Summary (Masterplots II: British and Commonwealth Fiction Series)
Hugely ambitious, a deliberate attempt to take on the mantle of D. H. Lawrence, David Storey’s somber third novel is highly schematic, too much of an illustration of its—or its hero’s—central thesis: “But just think what if this separate thing [the soul] were in one man, and the body, the acting part in another? What if these two qualities were typified ideally in two separate men? Then . . . just imagine the unholy encounter of two such people!” Though at times almost physically powerful, wonderfully observed in its social details, rich in visual imagery, and leavened by episodes of pure, grotesque black comedy, Radcliffe falters under the weight of so much significance and signification, teetering on the brink of melodrama.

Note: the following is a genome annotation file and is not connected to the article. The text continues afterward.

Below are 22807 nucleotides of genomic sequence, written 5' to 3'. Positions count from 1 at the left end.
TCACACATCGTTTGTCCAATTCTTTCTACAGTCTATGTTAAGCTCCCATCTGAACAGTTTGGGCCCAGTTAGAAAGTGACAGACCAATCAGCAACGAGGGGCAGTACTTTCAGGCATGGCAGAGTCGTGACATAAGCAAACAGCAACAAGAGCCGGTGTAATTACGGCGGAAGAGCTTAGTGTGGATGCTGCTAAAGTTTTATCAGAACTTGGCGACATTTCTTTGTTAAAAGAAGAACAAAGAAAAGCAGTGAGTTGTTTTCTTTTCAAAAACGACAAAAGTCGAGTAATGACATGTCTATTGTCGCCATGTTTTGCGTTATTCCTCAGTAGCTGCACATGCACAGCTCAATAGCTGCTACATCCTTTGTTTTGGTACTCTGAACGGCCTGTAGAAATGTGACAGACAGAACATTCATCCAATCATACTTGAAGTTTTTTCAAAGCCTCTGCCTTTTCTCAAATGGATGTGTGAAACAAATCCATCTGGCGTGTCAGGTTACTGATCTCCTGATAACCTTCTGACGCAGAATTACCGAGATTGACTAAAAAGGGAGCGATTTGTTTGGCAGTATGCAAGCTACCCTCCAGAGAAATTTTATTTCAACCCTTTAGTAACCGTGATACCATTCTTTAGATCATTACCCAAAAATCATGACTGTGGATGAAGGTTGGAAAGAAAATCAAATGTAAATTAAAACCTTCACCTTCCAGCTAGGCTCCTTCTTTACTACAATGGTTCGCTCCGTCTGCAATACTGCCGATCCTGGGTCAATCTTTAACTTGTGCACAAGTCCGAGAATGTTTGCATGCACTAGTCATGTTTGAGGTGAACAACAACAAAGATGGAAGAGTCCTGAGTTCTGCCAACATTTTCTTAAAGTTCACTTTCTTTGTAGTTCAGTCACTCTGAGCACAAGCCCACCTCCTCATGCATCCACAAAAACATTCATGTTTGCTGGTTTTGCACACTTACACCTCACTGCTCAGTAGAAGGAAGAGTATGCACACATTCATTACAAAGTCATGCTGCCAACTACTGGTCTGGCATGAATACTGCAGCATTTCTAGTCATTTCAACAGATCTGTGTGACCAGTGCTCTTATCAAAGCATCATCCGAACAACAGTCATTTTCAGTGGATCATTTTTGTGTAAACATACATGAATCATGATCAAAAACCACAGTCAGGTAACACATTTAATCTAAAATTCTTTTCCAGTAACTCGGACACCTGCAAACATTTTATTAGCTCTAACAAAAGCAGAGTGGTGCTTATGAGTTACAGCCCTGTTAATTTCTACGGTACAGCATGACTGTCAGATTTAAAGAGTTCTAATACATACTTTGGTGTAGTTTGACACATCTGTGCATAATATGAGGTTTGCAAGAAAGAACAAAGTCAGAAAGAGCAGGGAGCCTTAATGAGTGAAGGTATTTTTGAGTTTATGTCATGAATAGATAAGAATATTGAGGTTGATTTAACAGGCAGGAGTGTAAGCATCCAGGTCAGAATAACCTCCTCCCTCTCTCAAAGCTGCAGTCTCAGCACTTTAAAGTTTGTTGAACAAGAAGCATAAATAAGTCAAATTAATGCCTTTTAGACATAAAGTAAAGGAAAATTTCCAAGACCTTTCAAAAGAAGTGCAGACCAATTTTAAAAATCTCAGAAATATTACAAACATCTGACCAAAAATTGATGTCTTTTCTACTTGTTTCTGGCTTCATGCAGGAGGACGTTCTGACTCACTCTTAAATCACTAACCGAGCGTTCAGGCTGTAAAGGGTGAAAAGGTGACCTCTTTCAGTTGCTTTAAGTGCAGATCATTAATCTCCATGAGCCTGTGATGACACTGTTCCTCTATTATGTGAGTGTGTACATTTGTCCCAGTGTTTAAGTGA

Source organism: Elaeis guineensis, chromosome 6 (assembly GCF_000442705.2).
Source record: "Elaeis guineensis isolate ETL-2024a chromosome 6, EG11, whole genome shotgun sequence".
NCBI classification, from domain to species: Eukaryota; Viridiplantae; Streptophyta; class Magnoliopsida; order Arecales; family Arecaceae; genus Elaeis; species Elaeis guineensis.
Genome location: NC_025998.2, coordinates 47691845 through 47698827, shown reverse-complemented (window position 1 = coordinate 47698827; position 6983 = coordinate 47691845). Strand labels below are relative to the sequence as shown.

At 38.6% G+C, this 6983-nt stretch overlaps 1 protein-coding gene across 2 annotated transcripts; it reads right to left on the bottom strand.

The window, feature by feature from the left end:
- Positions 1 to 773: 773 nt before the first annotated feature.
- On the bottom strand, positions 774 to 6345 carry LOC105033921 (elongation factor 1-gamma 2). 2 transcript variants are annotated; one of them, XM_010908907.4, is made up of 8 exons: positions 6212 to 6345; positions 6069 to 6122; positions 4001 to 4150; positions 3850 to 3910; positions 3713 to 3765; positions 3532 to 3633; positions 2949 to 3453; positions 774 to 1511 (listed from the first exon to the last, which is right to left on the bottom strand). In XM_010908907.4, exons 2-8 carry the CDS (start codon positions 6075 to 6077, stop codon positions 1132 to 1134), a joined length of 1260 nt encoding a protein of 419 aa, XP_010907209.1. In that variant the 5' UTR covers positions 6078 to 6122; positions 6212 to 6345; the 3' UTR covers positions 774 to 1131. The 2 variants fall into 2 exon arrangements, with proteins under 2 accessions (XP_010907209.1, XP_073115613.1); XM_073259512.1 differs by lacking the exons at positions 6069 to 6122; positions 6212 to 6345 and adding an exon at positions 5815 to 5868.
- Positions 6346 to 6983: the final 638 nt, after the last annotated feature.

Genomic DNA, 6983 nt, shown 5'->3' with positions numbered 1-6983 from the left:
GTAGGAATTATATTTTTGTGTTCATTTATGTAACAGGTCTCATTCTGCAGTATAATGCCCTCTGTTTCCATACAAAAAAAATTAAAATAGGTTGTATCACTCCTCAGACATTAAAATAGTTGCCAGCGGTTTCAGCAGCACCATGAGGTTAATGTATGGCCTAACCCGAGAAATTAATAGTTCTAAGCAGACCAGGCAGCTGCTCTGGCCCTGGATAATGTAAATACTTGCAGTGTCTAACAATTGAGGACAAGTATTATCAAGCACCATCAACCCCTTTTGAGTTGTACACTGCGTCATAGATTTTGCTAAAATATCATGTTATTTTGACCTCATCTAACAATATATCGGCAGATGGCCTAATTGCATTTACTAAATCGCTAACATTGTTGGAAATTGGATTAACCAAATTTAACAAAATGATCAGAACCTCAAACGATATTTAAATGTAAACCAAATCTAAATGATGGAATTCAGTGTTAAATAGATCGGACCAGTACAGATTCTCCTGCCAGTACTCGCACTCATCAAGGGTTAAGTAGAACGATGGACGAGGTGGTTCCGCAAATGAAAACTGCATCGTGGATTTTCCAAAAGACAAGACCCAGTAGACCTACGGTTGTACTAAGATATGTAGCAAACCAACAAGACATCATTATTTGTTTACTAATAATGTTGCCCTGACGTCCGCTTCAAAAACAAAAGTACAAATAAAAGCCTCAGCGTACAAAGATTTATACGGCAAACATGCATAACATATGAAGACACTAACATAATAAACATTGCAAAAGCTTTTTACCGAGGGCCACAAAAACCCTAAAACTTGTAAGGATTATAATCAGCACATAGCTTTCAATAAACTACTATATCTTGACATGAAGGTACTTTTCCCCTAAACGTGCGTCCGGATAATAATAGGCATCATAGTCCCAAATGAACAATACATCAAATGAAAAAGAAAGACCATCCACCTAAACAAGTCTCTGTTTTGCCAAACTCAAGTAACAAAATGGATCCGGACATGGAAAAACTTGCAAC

The novel opens on a scene which will resonate throughout the novel: nine-year-old Leonard Radcliffe’s first encounter with Victor Tolson during his painful first day at the local council school. The boys’ eyes meet—Tolson’s liquid with a sense of betrayal—after Leonard has completed his humiliation at the hands of their teacher by answering effortlessly the questions that have stumped him. Thus, there is an element of threat in the friendship and protection which the huge, popular Tolson later extends to the pale misfit with a talent for drawing. The sense of betrayal resurfaces three years later, when Leonard wins a scholarship to the grammar school, and their paths diverge.
Leonard is by...
(The entire section is 985 words.)
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